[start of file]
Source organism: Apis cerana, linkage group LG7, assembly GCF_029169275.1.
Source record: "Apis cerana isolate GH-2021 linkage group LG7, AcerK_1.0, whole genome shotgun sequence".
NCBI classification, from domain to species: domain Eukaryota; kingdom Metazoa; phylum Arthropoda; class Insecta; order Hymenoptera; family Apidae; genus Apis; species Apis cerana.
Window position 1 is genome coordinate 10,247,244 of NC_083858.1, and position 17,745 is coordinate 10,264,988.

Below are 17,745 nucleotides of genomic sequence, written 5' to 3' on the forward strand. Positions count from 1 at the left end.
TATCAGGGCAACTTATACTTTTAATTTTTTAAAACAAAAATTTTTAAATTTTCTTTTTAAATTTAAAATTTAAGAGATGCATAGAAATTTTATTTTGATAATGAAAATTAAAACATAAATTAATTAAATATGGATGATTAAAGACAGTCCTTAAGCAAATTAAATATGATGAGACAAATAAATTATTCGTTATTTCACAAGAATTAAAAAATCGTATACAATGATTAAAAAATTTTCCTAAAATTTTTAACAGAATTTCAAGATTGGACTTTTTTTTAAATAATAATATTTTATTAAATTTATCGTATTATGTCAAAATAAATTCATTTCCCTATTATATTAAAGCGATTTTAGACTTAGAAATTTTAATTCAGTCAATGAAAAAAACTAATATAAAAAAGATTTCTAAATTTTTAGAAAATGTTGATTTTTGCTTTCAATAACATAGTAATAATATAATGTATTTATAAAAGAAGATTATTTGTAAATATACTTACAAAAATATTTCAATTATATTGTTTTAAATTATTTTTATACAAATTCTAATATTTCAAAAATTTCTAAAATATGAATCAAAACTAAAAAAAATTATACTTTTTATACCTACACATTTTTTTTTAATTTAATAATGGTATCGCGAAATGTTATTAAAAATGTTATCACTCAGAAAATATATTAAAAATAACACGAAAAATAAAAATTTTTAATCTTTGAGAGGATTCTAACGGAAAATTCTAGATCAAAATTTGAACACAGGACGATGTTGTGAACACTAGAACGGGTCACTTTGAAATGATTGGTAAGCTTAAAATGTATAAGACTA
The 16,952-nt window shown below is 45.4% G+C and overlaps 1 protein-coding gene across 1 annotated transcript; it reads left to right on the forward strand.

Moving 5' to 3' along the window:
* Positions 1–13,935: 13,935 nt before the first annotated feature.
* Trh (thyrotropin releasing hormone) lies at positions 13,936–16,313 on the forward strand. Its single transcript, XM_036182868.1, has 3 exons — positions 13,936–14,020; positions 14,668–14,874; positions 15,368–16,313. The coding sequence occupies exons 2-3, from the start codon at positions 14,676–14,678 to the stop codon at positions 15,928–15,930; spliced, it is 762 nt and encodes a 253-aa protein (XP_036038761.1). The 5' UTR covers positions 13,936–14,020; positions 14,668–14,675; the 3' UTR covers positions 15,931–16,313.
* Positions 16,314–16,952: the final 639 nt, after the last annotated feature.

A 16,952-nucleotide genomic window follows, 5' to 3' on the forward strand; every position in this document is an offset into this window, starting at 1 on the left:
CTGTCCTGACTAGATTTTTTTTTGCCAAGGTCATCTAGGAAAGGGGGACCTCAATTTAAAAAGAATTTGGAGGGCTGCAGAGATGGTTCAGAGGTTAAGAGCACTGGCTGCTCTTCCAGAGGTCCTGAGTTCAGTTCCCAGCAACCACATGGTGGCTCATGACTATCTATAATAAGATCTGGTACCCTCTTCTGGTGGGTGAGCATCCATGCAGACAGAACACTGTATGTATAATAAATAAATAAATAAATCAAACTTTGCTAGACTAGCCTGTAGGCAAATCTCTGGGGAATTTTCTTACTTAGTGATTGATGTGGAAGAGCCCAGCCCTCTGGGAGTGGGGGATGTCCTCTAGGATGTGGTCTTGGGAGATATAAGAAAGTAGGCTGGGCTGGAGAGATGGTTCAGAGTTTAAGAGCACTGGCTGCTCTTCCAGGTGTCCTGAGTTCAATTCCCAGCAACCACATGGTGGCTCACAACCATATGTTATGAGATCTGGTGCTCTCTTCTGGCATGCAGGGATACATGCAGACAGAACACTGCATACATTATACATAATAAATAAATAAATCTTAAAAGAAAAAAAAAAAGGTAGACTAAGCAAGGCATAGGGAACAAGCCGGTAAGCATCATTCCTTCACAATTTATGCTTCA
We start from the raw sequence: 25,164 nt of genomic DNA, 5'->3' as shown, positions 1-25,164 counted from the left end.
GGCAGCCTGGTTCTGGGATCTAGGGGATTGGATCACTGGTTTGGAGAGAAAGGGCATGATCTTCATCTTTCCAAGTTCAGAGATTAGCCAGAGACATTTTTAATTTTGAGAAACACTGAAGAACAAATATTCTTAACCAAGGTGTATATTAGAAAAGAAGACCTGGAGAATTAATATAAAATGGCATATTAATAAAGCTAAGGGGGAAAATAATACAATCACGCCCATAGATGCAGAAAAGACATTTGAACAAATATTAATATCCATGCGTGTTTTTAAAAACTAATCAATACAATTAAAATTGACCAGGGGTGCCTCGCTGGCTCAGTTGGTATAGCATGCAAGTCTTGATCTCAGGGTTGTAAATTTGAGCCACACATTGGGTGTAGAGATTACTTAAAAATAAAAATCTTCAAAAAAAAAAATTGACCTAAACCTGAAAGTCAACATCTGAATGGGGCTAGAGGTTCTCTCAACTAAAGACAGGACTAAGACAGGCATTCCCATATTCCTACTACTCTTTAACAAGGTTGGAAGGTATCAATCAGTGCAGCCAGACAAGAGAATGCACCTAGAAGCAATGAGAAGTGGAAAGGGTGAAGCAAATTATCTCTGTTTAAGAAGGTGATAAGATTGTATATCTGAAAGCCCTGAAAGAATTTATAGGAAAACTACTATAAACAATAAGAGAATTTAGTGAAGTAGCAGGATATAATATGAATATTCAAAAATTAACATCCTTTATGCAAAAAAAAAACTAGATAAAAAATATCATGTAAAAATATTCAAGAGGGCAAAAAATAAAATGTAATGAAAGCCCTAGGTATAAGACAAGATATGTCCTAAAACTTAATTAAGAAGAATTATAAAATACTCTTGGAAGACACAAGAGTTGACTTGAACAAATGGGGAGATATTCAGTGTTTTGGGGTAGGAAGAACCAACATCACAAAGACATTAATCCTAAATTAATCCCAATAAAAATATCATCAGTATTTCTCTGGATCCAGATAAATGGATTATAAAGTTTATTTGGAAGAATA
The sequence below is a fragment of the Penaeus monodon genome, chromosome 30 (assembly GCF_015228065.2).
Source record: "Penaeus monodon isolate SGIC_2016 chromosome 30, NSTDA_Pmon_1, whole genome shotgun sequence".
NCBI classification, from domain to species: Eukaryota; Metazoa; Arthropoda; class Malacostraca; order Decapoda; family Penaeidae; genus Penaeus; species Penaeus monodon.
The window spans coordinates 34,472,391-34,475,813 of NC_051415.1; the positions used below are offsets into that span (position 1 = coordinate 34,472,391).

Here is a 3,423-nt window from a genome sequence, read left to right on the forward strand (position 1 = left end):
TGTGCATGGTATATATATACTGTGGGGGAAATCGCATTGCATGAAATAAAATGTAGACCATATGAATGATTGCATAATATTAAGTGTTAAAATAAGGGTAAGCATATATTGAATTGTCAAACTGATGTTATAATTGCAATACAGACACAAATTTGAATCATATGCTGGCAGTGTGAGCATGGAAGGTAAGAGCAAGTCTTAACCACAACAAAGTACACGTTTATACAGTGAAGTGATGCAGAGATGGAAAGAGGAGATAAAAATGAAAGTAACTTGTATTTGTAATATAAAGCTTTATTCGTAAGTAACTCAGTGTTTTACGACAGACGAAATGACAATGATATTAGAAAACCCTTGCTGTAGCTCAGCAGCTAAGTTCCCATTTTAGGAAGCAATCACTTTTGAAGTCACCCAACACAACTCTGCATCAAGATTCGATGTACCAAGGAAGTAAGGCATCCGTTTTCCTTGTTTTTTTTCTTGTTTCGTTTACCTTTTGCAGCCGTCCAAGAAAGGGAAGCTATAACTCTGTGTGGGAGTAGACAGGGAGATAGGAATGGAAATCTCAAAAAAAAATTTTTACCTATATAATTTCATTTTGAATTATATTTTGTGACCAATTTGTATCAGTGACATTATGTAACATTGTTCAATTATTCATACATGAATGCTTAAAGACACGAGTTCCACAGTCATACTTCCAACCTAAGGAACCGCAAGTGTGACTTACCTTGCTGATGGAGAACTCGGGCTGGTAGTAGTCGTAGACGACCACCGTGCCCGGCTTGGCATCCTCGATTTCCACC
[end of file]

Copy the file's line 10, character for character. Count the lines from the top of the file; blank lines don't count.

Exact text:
* Trh (thyrotropin releasing hormone) lies at positions 13,936–16,313 on the forward strand. Its single transcript, XM_036182868.1, has 3 exons — positions 13,936–14,020; positions 14,668–14,874; positions 15,368–16,313. The coding sequence occupies exons 2-3, from the start codon at positions 14,676–14,678 to the stop codon at positions 15,928–15,930; spliced, it is 762 nt and encodes a 253-aa protein (XP_036038761.1). The 5' UTR covers positions 13,936–14,020; positions 14,668–14,675; the 3' UTR covers positions 15,931–16,313.